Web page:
DISTURBED UNIVERSES

PrintE-mail Written by Nigel Watson

Science fiction gives the opportunity for scientists to explore and speculate about our universe, far beyond the realms and restrictions of their academic world. As an astrophysicist working at Imperial College London, David L. Clements certainly uses this form of literature to stunning effect in his collection of short stories. 

As you might expect, most of the stories are about probability and the paradoxes and mysteries of our existence on a galactic scale. In Re-Creation, he tells of how a huge rock travelling through space, is examined by a space crew over a period of thousands of years. One faction on the craft wants to get on with the task of destroying the object, another want to probe it for signs of intelligent life. What they discover, without giving the twist at the end away, is easily understood by us but remains a mystery to those space faring ‘gods’.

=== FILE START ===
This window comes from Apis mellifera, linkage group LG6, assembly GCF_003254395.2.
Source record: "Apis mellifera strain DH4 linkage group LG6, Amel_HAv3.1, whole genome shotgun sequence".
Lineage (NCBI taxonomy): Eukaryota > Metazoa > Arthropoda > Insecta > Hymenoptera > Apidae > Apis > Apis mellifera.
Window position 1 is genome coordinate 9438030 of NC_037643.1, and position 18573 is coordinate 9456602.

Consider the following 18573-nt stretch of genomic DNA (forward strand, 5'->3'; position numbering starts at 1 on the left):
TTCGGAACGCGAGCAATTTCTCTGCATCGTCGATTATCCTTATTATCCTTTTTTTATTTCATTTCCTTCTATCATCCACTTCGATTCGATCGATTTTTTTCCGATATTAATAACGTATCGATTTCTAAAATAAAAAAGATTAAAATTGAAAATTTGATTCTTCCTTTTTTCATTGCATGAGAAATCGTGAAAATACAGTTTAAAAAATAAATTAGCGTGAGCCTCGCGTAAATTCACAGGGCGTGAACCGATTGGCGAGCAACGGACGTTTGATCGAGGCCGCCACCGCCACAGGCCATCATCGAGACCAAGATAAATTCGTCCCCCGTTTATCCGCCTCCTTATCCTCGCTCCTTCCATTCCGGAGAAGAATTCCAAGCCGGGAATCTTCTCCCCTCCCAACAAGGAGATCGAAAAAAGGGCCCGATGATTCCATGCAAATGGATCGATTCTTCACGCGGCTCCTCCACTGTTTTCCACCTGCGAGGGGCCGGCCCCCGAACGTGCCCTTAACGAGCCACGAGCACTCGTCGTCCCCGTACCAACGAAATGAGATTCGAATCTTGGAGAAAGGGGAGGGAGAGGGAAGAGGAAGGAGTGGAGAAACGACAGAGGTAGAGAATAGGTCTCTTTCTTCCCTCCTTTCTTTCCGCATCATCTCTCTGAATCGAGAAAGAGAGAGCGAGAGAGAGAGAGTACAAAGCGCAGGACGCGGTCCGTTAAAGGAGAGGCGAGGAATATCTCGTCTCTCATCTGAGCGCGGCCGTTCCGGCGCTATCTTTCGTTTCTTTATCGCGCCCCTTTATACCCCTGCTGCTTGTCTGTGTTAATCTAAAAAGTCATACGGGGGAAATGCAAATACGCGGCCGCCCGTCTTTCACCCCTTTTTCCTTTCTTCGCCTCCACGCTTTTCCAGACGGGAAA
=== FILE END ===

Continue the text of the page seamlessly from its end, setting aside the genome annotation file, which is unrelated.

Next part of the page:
Although Clements looks at such mind numbingly huge sweeps of time and space, he also finds room for humour and some rather quirky tales. Cases in point are his stories about guerrilla gardeners who oppose the exclusive ownership of seeds by huge corporations. The situation gets so controversial that the BBC’s Gardener’s Question Time programme becomes a ‘hot potato’ that has to be cancelled. As a guerrilla seed distributor, the main character is called Percy Thrower, a pleasingly appropriate name that harks back to Britain’s first celebrity gardener.

For a quirky story, we get His Final Experiment that meets the challenge of using the future tense to tell the story of investigating whether or not we are governed by predetermination or not. It is a mix of Inspector Morse meets quantum mechanics, with a rather unsettling dilemma at the conclusion.

Clements provides a few words at the end of each story, which tells us what factors brought them into creative existence and how they attempt to tackle and discuss them, in the light of current knowledge. As such it follows a long line of ‘hard science fiction’ literature but, unlike some of those works, it is never dull or pedestrian.

DISTURBED UNIVERSES / AUTHOR: DAVID L. CLEMENTS / PUBLISHER: NEWCON PRESS / RELEASE DATE: 11TH APRIL 2016




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